Eastman Chemical's Hale says that inexperienced consultants were part of the reason his first ERP project was late and over budget. He felt the consultancy he hired was training its people on Eastman's time and dime.

Every big consultancy spoken to for this story says it has scaled down the percentage of fresh-faced consultants assigned to enterprise implementations. According to James Hall, managing partner of technology and research at Hamilton, Bermuda-based Accenture, 70% of its current consultants have prior project experience.

The yes men

Even the most experienced and highly rated consultants have trouble delivering the changes in work methods that they promise at the beginning of these big enterprise software efforts. And when this transformation -- promised first by the software vendors and seconded by the consultants -- doesn't happen, customers are left embittered.

"We've invested $200 million in SAP so far, and we don't have much to show for it," says Derek Dyer, manager of global e-business at Deere & Co., a Moline, Ill.-based farm equipment manufacturer. Dyer doesn't blame the SAP software for Deere's lack of return on ERP. He singles out one of the consulting firms on the project, IBM Global Services, for criticism.

IBM Global Services was brought into Deere in 1999 to help make SAP the ERP standard across the company (some prior installations already existed). As part of the standardization process, IBM was asked to help transform some of Deere's more antiquated work methods. But when Deere managers resisted the changes, IBM Global Services backed off, according to Dyer. "In some cases, we wound up mapping SAP to our current lousy manual processes, which made things even worse," he says.

In areas where the broken work methods were left in place, the new system performed worse than the rats' nest of old spreadsheets it replaced, says Dyer. "The managers ran the shop floor on an Excel spreadsheet before SAP, and if something didn't look right in the data, they'd just go in and change it," says Dyer. "Well, SAP doesn't let you do that. It's tightly integrated, and if you try to doctor data, it won't flow correctly through the system."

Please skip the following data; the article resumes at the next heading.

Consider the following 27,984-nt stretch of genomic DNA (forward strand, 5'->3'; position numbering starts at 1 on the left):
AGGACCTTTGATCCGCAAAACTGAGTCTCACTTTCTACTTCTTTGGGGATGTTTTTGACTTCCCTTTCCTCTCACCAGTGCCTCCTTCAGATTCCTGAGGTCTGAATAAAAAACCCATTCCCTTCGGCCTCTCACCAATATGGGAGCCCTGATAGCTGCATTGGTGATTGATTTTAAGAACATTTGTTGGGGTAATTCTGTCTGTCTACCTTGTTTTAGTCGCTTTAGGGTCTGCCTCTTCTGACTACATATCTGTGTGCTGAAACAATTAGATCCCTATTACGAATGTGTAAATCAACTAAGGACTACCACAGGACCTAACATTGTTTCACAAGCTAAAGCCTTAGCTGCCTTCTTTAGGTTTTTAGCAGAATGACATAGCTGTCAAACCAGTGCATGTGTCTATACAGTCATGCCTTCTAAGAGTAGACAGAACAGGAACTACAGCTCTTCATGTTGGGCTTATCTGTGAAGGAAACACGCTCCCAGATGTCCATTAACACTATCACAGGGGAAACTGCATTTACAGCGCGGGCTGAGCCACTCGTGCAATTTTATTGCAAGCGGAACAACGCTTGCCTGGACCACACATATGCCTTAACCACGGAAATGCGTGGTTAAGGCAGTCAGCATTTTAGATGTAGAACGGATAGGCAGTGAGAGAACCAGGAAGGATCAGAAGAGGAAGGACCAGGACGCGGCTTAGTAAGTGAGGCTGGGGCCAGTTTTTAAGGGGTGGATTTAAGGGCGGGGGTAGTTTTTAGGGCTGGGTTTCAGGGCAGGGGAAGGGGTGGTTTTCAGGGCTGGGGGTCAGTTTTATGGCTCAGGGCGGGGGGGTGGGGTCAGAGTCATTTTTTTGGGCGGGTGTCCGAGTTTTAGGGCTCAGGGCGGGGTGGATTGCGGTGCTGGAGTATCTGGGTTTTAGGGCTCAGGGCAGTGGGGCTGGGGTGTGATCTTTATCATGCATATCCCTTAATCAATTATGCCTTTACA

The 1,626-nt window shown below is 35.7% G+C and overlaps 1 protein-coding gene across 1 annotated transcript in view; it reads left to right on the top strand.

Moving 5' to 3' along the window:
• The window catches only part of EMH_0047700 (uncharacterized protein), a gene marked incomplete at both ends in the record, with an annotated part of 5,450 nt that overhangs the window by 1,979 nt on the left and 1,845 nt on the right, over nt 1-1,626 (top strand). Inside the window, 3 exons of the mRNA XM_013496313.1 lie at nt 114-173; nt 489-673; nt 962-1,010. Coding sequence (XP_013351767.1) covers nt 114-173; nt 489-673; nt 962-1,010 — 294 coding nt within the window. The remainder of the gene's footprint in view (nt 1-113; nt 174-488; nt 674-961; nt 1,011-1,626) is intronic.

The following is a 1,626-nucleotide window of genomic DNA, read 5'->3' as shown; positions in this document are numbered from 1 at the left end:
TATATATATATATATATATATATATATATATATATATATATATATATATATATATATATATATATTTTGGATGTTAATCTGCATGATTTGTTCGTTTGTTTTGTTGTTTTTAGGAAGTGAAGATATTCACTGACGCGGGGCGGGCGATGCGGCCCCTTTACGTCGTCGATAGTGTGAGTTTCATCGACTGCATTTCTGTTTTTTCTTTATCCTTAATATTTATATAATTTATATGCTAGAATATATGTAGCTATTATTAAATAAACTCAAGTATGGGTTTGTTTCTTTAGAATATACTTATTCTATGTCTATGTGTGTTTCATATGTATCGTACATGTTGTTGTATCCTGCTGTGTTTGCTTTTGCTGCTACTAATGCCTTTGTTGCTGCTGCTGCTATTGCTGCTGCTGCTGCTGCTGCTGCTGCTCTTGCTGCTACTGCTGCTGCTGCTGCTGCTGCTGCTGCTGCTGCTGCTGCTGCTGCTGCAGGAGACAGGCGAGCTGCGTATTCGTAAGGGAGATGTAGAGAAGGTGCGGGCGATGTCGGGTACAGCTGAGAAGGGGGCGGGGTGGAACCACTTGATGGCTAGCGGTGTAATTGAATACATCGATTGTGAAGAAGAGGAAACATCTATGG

In November 2001, Deere halted its plans to roll out R/3 across the company and fired IBM. Deere's new plan is to install ERP only "where it is absolutely needed," says Dyer. (IBM Global Services didn't respond to repeated requests for comment.)

All of the consultancies we spoke to for this story acknowledged that business process improvements are the weakest link in big software projects. But they say that's often because their clients don't believe they need it or don't want to pay for it.

"A lot of times, the client just doesn't want to do it," says Jeff Balentine, global leader of Deloitte & Touche's technology, media and telecommunications group in Dallas. "They see it as touchy-feely stuff, and they don't want to pay for it." But these companies are often the ones that complain about their projects when they are done, he says. "They get it done fast and cheap, and then they say, 'Where's the wow?' We as consultants need to stand our ground and say we need to do the process improvements."

But to improve processes, you have to reorganize the company, and that creates tremendous internal resistance. "These projects create winners and losers inside the company," says Dave Duray, global SAP leader at PwC Consulting in New York. "Everyone signs on, and then when you start to deploy it, the individual managers see that their administrative staffs are going to be taken away and centralized and they say, 'I don't want that.' That's when management has to step in and be tough, and I don't think they have been. At that point, [consultants] should stop and say, 'We're not going to do this. You're wasting your money.' "

But consultants won't walk out. "If the client insists on something that's a bad idea, then we'll do it," acknowledges Parkinson. As a result, he acknowledges, "I don't know of any engagement where we were allowed to do everything necessary to guarantee the client's success."

Time to push back